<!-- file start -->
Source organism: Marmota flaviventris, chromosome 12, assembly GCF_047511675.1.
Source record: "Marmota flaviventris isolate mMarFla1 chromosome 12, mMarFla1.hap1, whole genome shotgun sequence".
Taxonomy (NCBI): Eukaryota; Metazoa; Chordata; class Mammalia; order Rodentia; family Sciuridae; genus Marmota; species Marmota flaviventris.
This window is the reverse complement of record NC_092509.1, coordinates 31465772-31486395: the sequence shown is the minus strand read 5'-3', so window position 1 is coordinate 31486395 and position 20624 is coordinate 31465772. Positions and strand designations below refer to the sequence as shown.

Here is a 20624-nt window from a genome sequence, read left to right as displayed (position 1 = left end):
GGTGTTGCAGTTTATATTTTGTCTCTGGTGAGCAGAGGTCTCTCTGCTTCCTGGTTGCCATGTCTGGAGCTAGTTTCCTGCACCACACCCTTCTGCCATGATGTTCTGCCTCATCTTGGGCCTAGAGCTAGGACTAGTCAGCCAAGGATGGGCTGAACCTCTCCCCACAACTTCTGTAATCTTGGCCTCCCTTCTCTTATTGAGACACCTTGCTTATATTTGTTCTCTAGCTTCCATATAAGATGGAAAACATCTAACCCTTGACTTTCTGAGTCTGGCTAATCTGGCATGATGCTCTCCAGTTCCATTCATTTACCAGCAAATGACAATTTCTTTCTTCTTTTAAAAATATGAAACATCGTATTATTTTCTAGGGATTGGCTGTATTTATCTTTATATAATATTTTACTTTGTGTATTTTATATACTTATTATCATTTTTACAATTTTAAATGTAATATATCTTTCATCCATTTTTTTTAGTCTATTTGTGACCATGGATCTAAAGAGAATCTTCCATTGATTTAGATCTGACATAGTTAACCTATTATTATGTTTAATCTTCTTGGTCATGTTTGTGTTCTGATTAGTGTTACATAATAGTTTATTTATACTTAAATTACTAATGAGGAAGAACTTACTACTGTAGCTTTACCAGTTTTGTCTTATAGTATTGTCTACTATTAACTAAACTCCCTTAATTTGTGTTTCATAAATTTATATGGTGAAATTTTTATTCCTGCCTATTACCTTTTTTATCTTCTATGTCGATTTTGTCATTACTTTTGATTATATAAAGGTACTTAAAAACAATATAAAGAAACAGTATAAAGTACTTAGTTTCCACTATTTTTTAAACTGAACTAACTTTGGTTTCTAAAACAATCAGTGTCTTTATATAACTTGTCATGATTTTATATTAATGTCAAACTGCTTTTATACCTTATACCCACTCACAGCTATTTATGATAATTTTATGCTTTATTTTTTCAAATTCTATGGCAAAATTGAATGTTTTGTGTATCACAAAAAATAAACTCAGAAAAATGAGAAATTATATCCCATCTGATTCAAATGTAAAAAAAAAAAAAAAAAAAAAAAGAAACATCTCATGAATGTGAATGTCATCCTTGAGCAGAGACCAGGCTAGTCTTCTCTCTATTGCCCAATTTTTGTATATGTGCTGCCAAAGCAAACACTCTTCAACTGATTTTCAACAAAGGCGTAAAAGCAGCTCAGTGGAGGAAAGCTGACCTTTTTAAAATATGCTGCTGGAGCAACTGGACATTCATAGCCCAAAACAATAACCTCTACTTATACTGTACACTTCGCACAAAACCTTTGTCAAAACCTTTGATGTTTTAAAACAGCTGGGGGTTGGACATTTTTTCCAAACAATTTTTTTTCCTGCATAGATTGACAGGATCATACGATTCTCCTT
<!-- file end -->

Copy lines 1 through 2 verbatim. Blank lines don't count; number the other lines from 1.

Source organism: Marmota flaviventris, chromosome 12, assembly GCF_047511675.1.
Source record: "Marmota flaviventris isolate mMarFla1 chromosome 12, mMarFla1.hap1, whole genome shotgun sequence".